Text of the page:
Scup & Sea Bass Cuts On Tap Across New England - The Fisherman

Scup & Sea Bass Cuts On Tap Across New England

After a trifecta of public hearings in Connecticut, Rhode Island and Massachusetts, it’s pretty clear that we’re going to be seeing some significant cuts, especially in sea bass. The hard pill to swallow is that both scup and sea bass stocks are burgeoning, with numbers more than double the target level set by ASMFC. So how did we get here?

Fisheries management is an inexact science to say the least. The ASMFC collects the data through surveys conducted at docks all over the East Coast; if you’ve ever had someone carrying a clipboard ask you what you caught when returning to the dock, then you’ve participated in an ASMFC survey. They also collect data through catch reports from commercial fishermen and for-hire vessels. They extrapolate these data out across the entire coverage area to estimate the coastwide catch for the species in question and then match that up against their stock assessments to gauge angler impact on the fishery.

Once they have crunched their numbers they set a catch quota and size and creel limits that are mathematically designed, using metrics that guestimate angler effort, to get close to that quota. When these regulations miss their mark, ASMFC has set rules for themselves that dictate that they have to take corrective action. This translates to stricter limits in an effort to curb or correct the overage. In 2022, in spite of blossoming populations, all three southern New England states blew past the stop sign for both species and corrective action has to be taken.

For scup the sting is fairly minimal: in 2022 we had a minimum size of 10 inches and a 30-fish bag limit (for hire vessels saw bumps up to 50 fish bags at various times during the season). In 2023 it appears that we’ll see an increase in the size limit for boat anglers to 10.5 inches, but shore anglers will see a decrease to 9.5 inches. The bag limits will remain the same with for-hire vessels seeing a bump to 40 fish at certain times during the season.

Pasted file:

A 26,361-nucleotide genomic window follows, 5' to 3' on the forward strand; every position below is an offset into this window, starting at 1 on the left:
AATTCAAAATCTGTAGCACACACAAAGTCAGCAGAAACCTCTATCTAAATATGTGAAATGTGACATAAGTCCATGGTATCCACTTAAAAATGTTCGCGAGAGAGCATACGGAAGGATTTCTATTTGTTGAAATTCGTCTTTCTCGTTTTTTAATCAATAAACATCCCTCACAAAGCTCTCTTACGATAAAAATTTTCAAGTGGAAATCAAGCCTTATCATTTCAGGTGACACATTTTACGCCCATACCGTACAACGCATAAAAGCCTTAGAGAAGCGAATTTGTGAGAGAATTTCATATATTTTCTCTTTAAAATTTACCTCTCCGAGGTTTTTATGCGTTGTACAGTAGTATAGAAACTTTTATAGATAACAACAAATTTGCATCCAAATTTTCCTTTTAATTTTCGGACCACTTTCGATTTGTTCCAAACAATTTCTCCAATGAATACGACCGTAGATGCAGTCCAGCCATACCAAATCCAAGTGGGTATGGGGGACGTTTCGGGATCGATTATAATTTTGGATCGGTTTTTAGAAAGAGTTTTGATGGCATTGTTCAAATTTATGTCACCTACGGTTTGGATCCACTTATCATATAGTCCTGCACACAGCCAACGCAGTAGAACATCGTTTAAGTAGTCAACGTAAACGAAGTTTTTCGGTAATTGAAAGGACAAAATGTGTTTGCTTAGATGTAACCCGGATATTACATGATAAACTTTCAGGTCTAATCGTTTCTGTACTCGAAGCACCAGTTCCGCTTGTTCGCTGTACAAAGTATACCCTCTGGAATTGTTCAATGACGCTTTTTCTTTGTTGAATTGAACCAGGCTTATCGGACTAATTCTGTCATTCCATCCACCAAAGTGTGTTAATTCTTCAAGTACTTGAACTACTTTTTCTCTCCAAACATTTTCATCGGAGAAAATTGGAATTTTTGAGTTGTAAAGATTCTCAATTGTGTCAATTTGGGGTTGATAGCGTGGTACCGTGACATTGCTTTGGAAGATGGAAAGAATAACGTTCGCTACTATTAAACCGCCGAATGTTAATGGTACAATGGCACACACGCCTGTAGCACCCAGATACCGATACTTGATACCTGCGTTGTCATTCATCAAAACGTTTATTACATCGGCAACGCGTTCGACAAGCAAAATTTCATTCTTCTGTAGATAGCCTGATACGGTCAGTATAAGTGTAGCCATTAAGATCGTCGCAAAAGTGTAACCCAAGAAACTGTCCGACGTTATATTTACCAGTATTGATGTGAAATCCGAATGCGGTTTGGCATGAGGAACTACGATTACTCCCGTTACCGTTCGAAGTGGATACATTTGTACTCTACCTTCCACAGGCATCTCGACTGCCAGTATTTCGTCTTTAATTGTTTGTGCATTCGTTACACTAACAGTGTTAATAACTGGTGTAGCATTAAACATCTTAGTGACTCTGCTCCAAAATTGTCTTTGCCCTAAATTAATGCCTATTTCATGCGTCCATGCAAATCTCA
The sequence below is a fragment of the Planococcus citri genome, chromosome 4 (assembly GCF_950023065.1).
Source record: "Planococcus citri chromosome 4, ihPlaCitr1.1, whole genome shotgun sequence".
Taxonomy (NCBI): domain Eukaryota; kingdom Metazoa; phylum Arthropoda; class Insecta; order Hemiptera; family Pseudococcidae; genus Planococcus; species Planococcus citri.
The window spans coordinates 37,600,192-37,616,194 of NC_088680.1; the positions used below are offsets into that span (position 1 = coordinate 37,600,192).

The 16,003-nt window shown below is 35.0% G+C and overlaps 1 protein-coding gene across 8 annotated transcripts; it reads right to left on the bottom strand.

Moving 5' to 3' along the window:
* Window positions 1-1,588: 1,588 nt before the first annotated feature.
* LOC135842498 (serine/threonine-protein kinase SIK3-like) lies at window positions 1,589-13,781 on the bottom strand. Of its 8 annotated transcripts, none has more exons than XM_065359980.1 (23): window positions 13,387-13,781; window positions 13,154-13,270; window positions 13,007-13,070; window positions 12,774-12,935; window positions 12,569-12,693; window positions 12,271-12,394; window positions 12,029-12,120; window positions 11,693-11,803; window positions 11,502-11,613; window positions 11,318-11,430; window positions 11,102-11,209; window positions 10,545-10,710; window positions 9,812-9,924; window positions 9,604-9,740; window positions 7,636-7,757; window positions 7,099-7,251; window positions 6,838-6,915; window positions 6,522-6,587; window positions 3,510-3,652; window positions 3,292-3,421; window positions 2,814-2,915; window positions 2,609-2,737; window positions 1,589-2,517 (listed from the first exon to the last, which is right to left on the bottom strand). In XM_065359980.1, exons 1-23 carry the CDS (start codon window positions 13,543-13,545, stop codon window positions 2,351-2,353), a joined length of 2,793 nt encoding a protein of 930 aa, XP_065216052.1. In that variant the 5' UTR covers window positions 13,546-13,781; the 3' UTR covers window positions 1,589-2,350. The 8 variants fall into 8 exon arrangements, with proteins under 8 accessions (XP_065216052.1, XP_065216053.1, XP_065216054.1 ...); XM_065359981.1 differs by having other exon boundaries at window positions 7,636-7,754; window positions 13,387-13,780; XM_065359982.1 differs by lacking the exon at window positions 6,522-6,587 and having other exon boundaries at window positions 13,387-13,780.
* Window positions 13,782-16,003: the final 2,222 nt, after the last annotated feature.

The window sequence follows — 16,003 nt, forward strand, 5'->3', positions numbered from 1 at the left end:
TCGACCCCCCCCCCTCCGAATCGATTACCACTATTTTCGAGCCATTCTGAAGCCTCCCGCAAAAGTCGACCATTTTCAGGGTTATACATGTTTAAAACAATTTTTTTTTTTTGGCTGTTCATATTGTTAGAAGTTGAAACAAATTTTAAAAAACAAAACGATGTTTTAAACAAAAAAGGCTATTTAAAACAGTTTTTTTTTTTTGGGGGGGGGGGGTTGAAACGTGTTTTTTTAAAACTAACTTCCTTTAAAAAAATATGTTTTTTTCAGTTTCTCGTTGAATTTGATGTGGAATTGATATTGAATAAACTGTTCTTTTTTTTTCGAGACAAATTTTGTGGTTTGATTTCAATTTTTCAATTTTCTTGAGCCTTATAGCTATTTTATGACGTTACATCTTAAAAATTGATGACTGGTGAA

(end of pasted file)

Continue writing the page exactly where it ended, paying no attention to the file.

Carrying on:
The proposed sea bass regulations are far more complicated with so many nuances between states that it would be hard to detail everything here and have it make sense. There are options for going up from 16 inches to 16.5 inches and 16 inches is already a pretty big sea bass! There are options for periodic closures of the fishery, there are bag limits that range from two to five fish per angler, shortened seasons and split seasons. The bottom line is that we are going to lose ground somehow, somewhere.

None of these regulations has been voted into law yet, that should all sift itself out this month and we’ll hope to have definitive word on all that for you in the May issue. For now, let’s all pray that ASMFC had fresh batteries in their calculators before proposing these regs because if we step over the line again this year, it’s hard to imagine what the regs might look like next year!